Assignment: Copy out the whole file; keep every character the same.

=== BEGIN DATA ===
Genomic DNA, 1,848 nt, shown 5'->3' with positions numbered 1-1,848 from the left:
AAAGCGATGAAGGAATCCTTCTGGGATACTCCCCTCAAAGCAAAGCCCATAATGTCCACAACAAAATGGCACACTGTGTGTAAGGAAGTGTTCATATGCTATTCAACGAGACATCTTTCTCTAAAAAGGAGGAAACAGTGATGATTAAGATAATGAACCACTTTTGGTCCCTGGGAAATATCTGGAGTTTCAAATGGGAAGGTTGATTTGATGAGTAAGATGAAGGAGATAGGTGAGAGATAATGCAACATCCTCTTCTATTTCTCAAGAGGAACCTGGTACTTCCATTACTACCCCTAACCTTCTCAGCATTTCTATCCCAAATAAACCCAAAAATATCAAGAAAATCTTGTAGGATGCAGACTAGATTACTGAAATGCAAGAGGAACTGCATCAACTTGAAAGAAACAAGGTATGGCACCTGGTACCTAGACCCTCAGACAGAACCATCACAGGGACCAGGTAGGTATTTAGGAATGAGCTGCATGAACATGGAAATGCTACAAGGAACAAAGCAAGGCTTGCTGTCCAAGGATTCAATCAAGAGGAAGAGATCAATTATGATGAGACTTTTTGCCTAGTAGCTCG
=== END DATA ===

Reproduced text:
Genomic DNA, 1,848 nt, shown 5'->3' with positions numbered 1-1,848 from the left:
AAAGCGATGAAGGAATCCTTCTGGGATACTCCCCTCAAAGCAAAGCCCATAATGTCCACAACAAAATGGCACACTGTGTGTAAGGAAGTGTTCATATGCTATTCAACGAGACATCTTTCTCTAAAAAGGAGGAAACAGTGATGATTAAGATAATGAACCACTTTTGGTCCCTGGGAAATATCTGGAGTTTCAAATGGGAAGGTTGATTTGATGAGTAAGATGAAGGAGATAGGTGAGAGATAATGCAACATCCTCTTCTATTTCTCAAGAGGAACCTGGTACTTCCATTACTACCCCTAACCTTCTCAGCATTTCTATCCCAAATAAACCCAAAAATATCAAGAAAATCTTGTAGGATGCAGACTAGATTACTGAAATGCAAGAGGAACTGCATCAACTTGAAAGAAACAAGGTATGGCACCTGGTACCTAGACCCTCAGACAGAACCATCACAGGGACCAGGTAGGTATTTAGGAATGAGCTGCATGAACATGGAAATGCTACAAGGAACAAAGCAAGGCTTGCTGTCCAAGGATTCAATCAAGAGGAAGAGATCAATTATGATGAGACTTTTTGCCTAGTAGCTCG